Carnatic vocals meet spoken word in 'Manam' an album of reflections in the aftermath of the George Floyd murder

Carnatic vocals meet spoken word and jazz in an album of reflections in the aftermath of the George Floyd murder
Carnatic vocals meet spoken word in 'Manam' an album of reflections in the aftermath of the George Floyd murder

Last June, Carnatic vocalist and composer Rohith Jayaraman got a call from his mother and guru, Asha Ramesh. The recent murder of George Floyd all over the news had been weighing on her that week. And she told him, “I wrote something.” She read over the phone: “Pirakkumbodhu niram, jaadhi, madham thervu seivadhaar?” (When we are born, who decides our colour, caste, and religion?) Neither side knew it at the time, but this was the beginning of Manam (from the heart), a five-track Carnatic crossover album brimming with important questions around race, caste and religion — evolved into poetry and then later into song. While Rohith, an alumnus of the Berklee College of Music, who has shared the stage with greats like AR Rahman and Shankar Mahadevan and his mother, founder and artistic director of Ragamalika School of Music in San Jose, California, helm this one-of-a-kind music project — it features over 30 artistes across the globe. “The process of making this album brought our family even closer together, and we hope that the album may spark similar discussions in your own homes, with family and friends,” Rohith shares. Excerpts from an interview:

Take us behind the scenes to the making of the album. 
My parents and I talked about her (Asha’s) poetry on the phone for maybe two hours. I was in Boston and they were in San Jose. We wanted to go deeper; to write more about each of these topics. I started writing in English in the hopes that my mom and I could work together from across the country to rewrite it in Tamil. Less than three weeks later, I was waiting at the San Francisco International Airport baggage claim. COVID-19 had brought me to my parents’ house, where we would finally be able to write together. The next day, Jayaraj and Bennicks were killed. Each of these events triggered us, as they did millions around the world. As cliché as it sounds, we could only process and express through the language we speak most comfortably: music. Within weeks, the poetry was finished, and a few weeks after that, the songs were composed. Then began the year-long laborious process of arranging, Zoom rehearsals, and home-recording.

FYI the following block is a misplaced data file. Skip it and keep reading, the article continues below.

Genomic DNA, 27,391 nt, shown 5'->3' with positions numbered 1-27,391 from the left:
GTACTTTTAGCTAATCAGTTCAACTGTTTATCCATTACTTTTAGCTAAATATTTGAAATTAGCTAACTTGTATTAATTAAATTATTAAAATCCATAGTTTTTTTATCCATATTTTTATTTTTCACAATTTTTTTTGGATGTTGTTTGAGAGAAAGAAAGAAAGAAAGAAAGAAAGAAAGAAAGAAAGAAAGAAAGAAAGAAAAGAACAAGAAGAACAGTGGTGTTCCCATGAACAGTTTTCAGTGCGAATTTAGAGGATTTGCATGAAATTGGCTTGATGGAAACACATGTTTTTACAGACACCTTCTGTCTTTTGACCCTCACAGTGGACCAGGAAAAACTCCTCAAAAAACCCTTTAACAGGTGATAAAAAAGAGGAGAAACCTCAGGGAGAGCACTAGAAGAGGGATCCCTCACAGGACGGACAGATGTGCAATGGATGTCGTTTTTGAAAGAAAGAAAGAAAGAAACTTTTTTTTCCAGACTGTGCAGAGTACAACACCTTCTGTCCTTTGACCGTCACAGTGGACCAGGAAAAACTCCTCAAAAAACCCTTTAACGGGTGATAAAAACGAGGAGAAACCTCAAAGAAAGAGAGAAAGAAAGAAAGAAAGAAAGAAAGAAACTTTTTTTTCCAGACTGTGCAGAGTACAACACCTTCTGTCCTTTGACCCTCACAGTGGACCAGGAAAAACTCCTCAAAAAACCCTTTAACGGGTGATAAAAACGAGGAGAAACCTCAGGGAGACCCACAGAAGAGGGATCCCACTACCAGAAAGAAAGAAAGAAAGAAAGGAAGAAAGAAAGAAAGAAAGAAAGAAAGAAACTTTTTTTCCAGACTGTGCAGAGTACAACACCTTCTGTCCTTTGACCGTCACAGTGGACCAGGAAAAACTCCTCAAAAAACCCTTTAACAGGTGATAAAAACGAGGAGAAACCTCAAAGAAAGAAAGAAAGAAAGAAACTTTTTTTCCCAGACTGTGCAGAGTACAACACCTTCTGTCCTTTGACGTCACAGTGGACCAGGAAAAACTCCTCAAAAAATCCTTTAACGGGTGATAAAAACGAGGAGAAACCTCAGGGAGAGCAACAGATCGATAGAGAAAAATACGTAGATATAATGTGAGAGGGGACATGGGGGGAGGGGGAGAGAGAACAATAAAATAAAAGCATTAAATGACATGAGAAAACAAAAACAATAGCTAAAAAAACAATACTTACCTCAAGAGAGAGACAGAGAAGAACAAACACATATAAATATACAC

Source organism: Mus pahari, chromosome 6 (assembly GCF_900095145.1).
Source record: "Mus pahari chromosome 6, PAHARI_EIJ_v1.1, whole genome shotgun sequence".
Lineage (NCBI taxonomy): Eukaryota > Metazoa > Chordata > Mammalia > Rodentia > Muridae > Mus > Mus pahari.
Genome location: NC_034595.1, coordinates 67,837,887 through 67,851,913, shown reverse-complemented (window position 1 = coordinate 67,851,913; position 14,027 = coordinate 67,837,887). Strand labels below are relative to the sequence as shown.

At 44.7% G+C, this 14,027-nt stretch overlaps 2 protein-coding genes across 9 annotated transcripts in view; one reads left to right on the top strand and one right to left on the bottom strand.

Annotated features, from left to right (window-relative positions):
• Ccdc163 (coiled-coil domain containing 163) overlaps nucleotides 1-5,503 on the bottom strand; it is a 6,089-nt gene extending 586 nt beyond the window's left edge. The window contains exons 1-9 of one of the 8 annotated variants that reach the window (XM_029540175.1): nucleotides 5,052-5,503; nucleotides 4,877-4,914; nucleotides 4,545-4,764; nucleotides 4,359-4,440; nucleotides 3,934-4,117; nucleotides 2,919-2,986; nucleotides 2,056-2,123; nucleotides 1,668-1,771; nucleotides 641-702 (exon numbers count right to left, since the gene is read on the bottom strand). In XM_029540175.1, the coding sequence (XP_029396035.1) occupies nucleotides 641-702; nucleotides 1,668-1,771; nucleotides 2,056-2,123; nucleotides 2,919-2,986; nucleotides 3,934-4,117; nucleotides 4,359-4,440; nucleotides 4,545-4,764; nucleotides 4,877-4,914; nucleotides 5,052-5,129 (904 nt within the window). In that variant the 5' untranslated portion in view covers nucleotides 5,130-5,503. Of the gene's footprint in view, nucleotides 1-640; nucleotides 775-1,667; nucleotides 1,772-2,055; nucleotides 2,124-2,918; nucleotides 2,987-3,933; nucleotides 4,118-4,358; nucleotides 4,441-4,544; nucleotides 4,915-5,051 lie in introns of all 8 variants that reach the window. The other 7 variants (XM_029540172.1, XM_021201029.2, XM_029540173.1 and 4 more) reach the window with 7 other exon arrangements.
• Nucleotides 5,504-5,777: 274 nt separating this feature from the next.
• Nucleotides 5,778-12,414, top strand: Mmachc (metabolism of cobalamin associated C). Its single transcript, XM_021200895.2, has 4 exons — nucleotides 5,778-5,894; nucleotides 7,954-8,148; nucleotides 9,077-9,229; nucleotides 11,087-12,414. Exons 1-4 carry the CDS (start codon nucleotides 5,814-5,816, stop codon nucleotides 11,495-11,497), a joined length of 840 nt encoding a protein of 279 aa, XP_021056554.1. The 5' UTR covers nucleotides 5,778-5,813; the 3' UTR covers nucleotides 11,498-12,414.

<em>Rohith Jayaraman</em>
Rohith Jayaraman

Do you have any anecdotes to share, given this happened entirely during the lockdown?
From mid-June to mid-August 2020, my mom and I would convene in our family room every night after dinner to write. She would sit with loose leaf paper, an old binder, and a pen, while I had my iPad and Apple Pencil. My dad would be on the other side of the room — far enough away that his presence didn’t distract us, but close enough that we could ask (quite frequently) for his opinion. All the songs came about this way. There were no friends or collaborators to ask for feedback… or at least none we could hear back from quickly given time differences.

Recording this album was both the biggest joy and most difficult challenge of my life thus far. Since we were not bound by studio recordings or geography, I was able to ask artists I love, like mridangist Praveen Sparsh and ghatam maestro N Guruprasad, to feature on some of the pieces. However, with time differences and home recording, simple things we take for granted at a studio — mic positioning, setting up sessions, handling files — suddenly become huge skills to learn.

<em>Asha Ramesh</em>
Asha Ramesh

Given the importance of conversations like these, are you planning to make translations of the Tamil lyrics easily accessible?
We plan to make the translations available digitally, as a part of all our music videos, and hopefully on the digital streaming platforms themselves. It is very important to us that our listeners be able to understand the lyrics when they hear the album. We hope to release a translation through a ‘lyric style video’ for the song Vidudhalai (Freedom) soon after the release.

We are curious - would you know of other Carnatic albums that speak of caste, race, gender injustices and the like? Off the top of my head, I can only think of rap lyrics!
I will admit, as I have ventured into other cross-cultural collaborations in recent years, I have been less up to date with current trends in Carnatic music. That being said, I haven’t encountered much new, original, Carnatic content that explores these topics. I think Carnatic music needs more original compositions and what better subjects to write about than things in the real world today? The great Carnatic vocalist TM Krishna is one of the few artists who grounds his art in the world we live in, touching upon topics from birds and statues, to environmental conservation and manual scavenging. I also heard a beautiful piece called Manidan by Rithvik Raja a few months ago during Justice Rocks, a musical event in response to racism, casteism, and police brutality.

Manam releases today. Available on digital streaming platforms.

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